The driver who killed a pedestrian in Gżira on Wednesday morning in what police believe was a cocaine-fuelled crash has been identified as Jeremie Camilleri. 

Camilleri, a 33-year-old Maltese-French national who lives in Lija, had to be tasered and subdued by police officers after he resisted arrest shortly after the 1am crash on Testaferrata Street. 

The Toulouse-born Camilleri had several brushes with the law, with his most recent conviction coming just two weeks ago on January 4, when he pleaded guilty to petty theft from health food stores in Sliema and Attard and breaching a probation order. 

On that occasion, the court said that it was "ready to offer the defendant one last opportunity to clean up his act” and placed him under a three-year probation order.

In 2012, he was convicted of damaging a neighbour's property and received a one-year prison sentence, suspended for one year.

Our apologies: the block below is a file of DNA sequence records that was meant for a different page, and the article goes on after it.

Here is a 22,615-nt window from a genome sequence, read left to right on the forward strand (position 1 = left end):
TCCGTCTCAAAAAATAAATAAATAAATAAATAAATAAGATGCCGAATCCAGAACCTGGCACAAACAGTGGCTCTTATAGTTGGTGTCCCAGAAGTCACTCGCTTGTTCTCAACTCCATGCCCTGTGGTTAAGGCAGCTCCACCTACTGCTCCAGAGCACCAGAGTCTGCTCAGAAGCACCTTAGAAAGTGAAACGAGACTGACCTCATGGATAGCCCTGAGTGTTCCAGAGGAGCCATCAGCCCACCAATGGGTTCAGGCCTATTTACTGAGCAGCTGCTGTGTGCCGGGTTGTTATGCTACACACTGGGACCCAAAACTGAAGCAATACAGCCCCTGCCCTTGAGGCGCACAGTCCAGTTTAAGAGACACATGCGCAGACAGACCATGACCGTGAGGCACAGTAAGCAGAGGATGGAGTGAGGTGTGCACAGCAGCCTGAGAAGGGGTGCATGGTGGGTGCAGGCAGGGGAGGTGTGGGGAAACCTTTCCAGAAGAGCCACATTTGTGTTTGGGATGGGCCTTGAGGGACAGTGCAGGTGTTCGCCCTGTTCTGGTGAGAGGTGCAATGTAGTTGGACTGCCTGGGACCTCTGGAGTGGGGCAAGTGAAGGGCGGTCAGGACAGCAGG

Camilleri was also involved in another incident last November, when somebody threw a small explosive device into his home through a window and then fled.

Lija residents who spoke to Times of Malta said Camilleri is notorious in the area, with neighbours saying they had seen him shouting and verbally abusing his mother in the street where the family resides. 

Police say Camilleri tested positive for cocaine and alcohol following the Wednesday morning crash and is currently being held at Mater Dei Hospital. 

His victim, 30-year-old Turkish woman Pelin Kaya, died shortly after she was rushed to hospital. 

Eyewitnesses have claimed that Camilleri attacked the woman as she lay on the ground and alleged that he grew aggressive when passers-by tried to help. 

The accident happened near the Paul & Rocco petrol station at 1 am in Testaferrata Street, when Camilleri smashed his black BMW into the KFC fast food outlet after hitting the Turkish woman.

A video of the crash shows Camilleri, dressed in black, getting out of the crashed vehicle and walking across the street and out of the camera’s range of view. 

Independent journalism costs money. Support Times of Malta for the price of a coffee.

Support Us